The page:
Is GEMINI MAN More Than a Technical Gimmick?

Since his first film back in 1991, Ang Lee has been very hit or miss with audiences. His first three films were hits in their native country of Taiwan, which compelled Lee to come to Hollywood a few years later to make an adaptation of Jane Austen’s Sense and Sensibility. Afterwards came some box office disappointments in The Ice Storm and Ride with the Devil. Then came his excellent martial arts movie Crouching Tiger, Hidden Dragon. The movie stands as the highest grossing foreign language movie and garnered Lee several Oscar nominations.

Then came Hulk, which was also a box office success but came out at the time that Hollywood was still trying to figure out how to do comic book movies. The film wasn’t a hit with critics, and Ang Lee considered retirement. He came back strong with his next three movies, two of which earned Lee Academy Awards for Best Director (Brokeback Mountain and Life of Pi). Life of Pi, however, marked a visible turning point for Lee. He became more focused with being ahead of the curve when it comes to innovative technology, trying to stand among other great technical directors such as James Cameron. Enter Gemini Man, which has the two trademarks of Cameron’s movies; stunning, innovative visuals battling with an average script.

Gemini Man (2019) – source: Paramount Pictures

Gemini Man follows Will Smith’s Henry Brogan, a retired government assassin who suddenly finds himself the target of his former agency. Henry goes on the run with another agent named Danny (Mary Elizabeth Winstead) and mutual colleague Baron (Benedict Wong). Along the way, he finds himself being pursued by Clay Varris (Clive Owen) and his black ops team, code-named GEMINI. The team’s top assassin takes interest in Henry because he is Henry’s younger clone, packed with all the skill sets Henry has. Together, they team up and aim to take down Varris and demand for answers to their questions.

Not surprisingly, this movie was in development hell for decades, the initial idea being conceived in 1997. On paper, it seemed like it was the perfect material for a smart action film. But once it was in the hands of Jerry Bruckheimer, it seemed like any depth this movie had going for it would be purely superficial. After seeing the movie, it makes sense that Bruckheimer is a producer. Aside from the technology involved, it has the feel of an action movie from the late 90s or early 2000s. The action scenes are well choreographed, especially a motorcycle fight that is partially shown in the trailer.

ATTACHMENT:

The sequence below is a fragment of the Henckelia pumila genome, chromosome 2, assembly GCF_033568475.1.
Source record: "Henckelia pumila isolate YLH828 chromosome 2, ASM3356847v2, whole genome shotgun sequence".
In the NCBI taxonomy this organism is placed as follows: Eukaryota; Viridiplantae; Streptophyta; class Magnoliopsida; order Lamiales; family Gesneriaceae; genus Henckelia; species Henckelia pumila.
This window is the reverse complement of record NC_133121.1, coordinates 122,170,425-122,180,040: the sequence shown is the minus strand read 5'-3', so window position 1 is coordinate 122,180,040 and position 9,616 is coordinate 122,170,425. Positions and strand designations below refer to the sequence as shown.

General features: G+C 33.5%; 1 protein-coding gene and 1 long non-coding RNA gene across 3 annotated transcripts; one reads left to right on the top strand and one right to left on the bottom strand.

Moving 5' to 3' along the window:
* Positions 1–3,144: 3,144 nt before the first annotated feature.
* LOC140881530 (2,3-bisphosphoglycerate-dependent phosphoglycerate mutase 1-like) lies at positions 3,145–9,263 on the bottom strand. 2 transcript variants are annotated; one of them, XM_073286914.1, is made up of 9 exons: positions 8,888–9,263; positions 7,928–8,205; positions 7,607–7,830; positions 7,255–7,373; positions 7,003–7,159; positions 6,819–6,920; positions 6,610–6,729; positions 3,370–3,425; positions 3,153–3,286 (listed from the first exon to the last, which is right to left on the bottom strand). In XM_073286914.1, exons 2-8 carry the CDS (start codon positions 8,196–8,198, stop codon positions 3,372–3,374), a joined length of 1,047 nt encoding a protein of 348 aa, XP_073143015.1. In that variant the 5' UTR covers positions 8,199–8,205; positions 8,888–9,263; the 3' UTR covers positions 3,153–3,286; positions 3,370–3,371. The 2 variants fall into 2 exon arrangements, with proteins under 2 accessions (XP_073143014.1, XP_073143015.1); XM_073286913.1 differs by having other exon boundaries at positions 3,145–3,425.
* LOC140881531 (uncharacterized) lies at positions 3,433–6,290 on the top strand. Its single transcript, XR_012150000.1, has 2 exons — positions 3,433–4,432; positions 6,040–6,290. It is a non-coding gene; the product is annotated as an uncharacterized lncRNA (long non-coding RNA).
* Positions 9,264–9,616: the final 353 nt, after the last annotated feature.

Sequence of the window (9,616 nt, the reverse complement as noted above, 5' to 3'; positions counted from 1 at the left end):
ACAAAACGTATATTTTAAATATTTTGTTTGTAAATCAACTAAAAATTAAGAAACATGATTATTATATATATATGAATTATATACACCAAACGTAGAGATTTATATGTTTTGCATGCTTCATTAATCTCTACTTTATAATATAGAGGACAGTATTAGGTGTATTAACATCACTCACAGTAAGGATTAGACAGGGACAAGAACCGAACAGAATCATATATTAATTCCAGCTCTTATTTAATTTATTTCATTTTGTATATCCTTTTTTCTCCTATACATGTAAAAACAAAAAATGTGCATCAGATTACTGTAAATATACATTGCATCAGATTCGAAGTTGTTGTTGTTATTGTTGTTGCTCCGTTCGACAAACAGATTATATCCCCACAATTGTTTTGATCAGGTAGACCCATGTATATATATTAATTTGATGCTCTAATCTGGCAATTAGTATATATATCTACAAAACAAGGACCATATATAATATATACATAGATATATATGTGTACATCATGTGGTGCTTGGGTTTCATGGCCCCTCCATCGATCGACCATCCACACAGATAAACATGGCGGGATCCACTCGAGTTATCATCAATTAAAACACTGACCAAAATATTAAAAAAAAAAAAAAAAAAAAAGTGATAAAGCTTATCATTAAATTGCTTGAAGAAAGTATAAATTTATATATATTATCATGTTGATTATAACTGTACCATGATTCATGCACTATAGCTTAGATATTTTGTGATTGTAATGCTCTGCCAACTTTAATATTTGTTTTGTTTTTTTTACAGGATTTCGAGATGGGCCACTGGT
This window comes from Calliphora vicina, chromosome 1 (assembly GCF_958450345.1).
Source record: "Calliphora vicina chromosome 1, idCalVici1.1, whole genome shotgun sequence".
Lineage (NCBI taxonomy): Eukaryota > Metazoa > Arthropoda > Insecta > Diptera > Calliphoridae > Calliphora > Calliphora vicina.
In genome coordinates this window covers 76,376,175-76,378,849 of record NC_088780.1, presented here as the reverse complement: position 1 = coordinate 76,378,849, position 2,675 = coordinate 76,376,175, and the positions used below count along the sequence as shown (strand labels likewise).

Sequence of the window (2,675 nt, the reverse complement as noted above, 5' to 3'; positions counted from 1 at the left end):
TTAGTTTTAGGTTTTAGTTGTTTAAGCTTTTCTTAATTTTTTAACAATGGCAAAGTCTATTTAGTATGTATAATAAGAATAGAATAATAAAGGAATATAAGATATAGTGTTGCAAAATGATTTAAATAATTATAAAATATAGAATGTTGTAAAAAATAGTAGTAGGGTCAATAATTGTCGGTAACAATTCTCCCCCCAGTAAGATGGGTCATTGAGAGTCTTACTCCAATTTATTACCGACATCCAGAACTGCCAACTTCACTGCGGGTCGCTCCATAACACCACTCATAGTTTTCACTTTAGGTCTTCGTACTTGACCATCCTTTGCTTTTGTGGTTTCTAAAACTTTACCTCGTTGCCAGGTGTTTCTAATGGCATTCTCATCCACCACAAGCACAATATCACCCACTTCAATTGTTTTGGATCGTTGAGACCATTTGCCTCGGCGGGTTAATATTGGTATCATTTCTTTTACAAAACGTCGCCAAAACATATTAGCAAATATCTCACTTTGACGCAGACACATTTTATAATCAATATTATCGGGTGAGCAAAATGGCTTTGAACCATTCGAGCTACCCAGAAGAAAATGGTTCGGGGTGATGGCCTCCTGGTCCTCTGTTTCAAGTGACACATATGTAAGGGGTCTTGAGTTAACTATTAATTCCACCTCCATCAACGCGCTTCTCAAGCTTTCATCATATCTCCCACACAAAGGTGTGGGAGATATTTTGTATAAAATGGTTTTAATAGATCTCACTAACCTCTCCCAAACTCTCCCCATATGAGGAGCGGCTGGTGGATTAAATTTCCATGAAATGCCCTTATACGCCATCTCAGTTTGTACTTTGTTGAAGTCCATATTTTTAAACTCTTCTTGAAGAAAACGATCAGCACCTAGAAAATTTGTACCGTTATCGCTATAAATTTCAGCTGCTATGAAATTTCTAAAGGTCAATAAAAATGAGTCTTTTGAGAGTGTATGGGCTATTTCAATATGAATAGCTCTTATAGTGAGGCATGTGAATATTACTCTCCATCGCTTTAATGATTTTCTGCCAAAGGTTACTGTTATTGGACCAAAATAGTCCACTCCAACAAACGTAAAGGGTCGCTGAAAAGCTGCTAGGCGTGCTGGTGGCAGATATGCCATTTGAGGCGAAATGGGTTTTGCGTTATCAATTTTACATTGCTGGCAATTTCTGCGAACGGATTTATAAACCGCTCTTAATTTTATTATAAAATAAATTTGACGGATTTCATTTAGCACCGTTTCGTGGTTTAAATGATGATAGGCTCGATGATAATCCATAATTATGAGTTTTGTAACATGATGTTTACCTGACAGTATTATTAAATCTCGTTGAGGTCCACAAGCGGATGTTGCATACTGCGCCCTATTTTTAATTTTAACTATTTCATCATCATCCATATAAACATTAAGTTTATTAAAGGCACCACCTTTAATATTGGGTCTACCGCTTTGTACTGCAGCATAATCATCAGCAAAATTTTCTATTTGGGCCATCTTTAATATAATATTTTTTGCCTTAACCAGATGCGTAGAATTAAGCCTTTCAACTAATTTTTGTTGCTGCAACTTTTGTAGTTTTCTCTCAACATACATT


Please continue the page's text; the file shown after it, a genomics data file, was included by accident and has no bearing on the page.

Gemini Man (2019) – source: Paramount Pictures

With all this said, is the added technology worth the trouble? In some aspects, yes. The de-aging technology, which has been showcased within the Star Wars and Marvel franchises, is very impressive. It really does look like a mid-20s Will Smith is there. Only a few moments in the movie are a little off, but for the most part, it looks good. The increased frame rate, on the other hand, I found very distracting. For those who are unaware, the average frame rate for a film is 24 frames per second (FPS). Ang Lee filmed Gemini Man at 120 FPS, and the theater I saw this at was showing it in 3D at 60 FPS. I’m not really sold on this ultra polished look that Lee is so desperately trying to push.

Getting back to the story, there isn’t a lot of depth to the movie until the end. Younger Will Smith (nicknamed Junior in the film) isn’t shown until almost an hour into the movie. The script has all the right ideas about his character, but the dialogue is too weak to follow through. Also, without giving away the ending, Clive Owen has a speech in the third act that tries to justify why he was making clones of Will Smith. In a surprising turn, his explanation made sense to me.

Gemini Man (2019) – source: Paramount Pictures

Overall, Gemini Man is a mixed bag for all parties involved. It showcases some cool action sequences and boasts impressive effects, even if the presentation is a bit distracting. The story has all the right ideas about the human rights issues and most of the performances are good, but the script never evolves beyond its initial premise. It’s a shame that this movie may be bound for the crypt because it is an original movie. I didn’t leave the theater hating it, but it had the potential to be something great. At least we got two good performances from Will Smith.

Published by Doug Hemmings

Doug Hemmings is a 22 year old film enthusiast who lives in Northern New Jersey. When he's not going to the movies, he likes to play guitar and read. His favorite movies include "The Truman Show", "Whiplash", "Who Framed Roger Rabbit", and "Pleasantville"

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